Growing Meyer lemon trees in garden pots is a rewarding experience. Not only are they prolific fruit producers, but the blossoms are also incredibly fragrant and beautiful. The Meyer lemon fruit is also sweeter than the fruit of other lemons. Even their thin skins are tasty and great for cooking.
Though Meyer lemon trees are naturally shrub-like, they can also be pruned into tree form. When planted in the ground, they can grow up to 8 to 10 feet tall and up to 12 feet wide. When grown in garden pots your plant will be smaller and grow accordingly with the size of the pot.
- Botanical Name: Citrus × meyeri
- Common Name: Meyer lemon
- Plant Type: Fruit-bearing shrub
- Mature Size 8 to 10 feet tall, 12 feet wide
- Sun Exposure: Full sun
- Soil Type: Loamy, good drainage
- Soil pH: Between 5.5 and 6.5
- Fruit Color: Yellow-orange
- Hardiness Zones: 8-11 USDA
- Native Area: China
- Citrus × meyeri to 32 F
How to Grow Meyer Lemon Trees
Before you get started, here's what not to do when growing a Meyer lemon tree in a container.
- Wet feet (too much water will kill them)
- Freezing temperatures
- Not enough or too much fertilizer
- Not enough light
- Strong winds
Sun and Temperature
All citrus trees love the sun, and the more the better. They are happiest in temperatures between 50 to 80 degrees Fahrenheit. That means, unless you live in USDA zones 9 to 11, you'll want to bring your Meyer lemon tree inside when temperatures start regularly dipping below 50.
In spring, if you live in a cold climate bring your tree outside when nighttime temperatures are consistently above 50 F. It's a good idea to slowly acclimate any plant to outdoor conditions by hardening it off. Once it is used to being outdoors, place it in a sunny area protected from the wind.
When your plant is inside, you'll want to give it as much light as possible. This can be done by placing it in a sunny window or by setting it under grow lights or shop lights fitted with one cool and one warm bulb.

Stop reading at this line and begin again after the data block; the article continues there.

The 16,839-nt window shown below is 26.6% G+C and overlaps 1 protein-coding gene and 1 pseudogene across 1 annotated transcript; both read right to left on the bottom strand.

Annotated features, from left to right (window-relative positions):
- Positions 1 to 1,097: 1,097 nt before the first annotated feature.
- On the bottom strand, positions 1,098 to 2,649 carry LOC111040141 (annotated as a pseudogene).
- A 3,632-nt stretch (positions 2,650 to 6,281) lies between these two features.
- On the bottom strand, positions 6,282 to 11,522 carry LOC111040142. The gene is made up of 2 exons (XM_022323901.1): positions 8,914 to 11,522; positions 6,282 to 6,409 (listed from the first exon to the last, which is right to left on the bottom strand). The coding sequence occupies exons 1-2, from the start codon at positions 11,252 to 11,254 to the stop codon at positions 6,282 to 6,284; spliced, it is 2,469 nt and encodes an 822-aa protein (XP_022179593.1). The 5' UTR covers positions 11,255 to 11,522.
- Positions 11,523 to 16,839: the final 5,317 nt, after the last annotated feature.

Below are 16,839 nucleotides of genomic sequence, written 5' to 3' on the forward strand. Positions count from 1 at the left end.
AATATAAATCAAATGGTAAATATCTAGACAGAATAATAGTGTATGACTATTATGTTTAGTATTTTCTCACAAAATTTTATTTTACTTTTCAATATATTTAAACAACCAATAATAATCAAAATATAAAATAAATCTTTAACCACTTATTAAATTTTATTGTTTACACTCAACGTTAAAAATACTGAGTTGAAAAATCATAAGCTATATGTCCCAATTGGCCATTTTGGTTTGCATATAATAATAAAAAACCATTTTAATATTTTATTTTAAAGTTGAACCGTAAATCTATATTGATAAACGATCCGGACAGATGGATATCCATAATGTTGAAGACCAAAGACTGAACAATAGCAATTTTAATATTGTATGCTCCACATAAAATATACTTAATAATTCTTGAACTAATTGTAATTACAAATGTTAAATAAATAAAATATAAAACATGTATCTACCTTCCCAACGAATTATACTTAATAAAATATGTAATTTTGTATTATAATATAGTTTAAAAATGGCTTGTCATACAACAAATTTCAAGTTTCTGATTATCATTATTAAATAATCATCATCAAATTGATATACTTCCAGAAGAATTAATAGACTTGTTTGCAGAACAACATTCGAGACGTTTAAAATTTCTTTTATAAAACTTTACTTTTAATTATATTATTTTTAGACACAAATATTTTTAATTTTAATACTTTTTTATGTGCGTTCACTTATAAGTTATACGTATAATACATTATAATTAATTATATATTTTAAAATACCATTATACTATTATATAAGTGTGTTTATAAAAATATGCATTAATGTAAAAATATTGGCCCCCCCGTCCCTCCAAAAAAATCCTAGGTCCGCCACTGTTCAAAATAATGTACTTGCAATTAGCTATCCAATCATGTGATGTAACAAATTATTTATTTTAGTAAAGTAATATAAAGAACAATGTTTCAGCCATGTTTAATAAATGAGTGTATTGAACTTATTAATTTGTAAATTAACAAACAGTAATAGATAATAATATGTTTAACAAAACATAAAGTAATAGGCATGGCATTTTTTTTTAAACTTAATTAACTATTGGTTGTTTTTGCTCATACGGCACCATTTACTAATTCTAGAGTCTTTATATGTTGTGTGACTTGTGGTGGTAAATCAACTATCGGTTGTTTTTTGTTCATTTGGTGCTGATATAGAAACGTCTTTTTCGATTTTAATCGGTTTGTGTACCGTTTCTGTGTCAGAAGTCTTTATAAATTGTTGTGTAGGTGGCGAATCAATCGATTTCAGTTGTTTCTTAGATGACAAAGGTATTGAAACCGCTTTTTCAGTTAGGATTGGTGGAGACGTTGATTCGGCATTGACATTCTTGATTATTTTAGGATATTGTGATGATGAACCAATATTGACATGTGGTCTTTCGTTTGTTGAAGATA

Do be careful about giving the tree too much direct sun as this can burn your plant. If all everything else is handled well, you might be able to keep your lemon alive with enough bright, indirect sun as well.
During the growing season—spring to fall—feed your citrus plant regularly with either a high nitrogen fertilizer or a slow-release all-purpose fertilizer. Citrus trees also respond well to additional foliar feeding with a liquid fertilizer like compost tea or a liquid kelp or fish emulsion.
Proper watering is one of the keys to growing any citrus plant, particularly those grown in pots. The aim is to keep the soil moist but not wet. Stick your finger into the soil, at least up to the second knuckle. If you feel dampness at your fingertip, wait to water. If it feels dry, water your plant until you see it run out of the bottom of the pot.
If your plant is indoors, particularly in winter when the heat is on, misting the leaves with water can help keep your lemon tree happy. It's also a good idea to use pot feet, so your citrus tree doesn't sit in water.
If you keep your lemon tree indoors for the winter, your fruit can take up to a year to ripen. Because citrus fruit will only continue to ripen while still on the tree, make sure to wait until it's ripe before picking.
When ripe, Meyer lemons will be an egg yolk yellow and slightly soft to the touch. Use a knife or scissors to cut off the fruit so you don't risk damaging the plant by pulling off a larger piece than intended.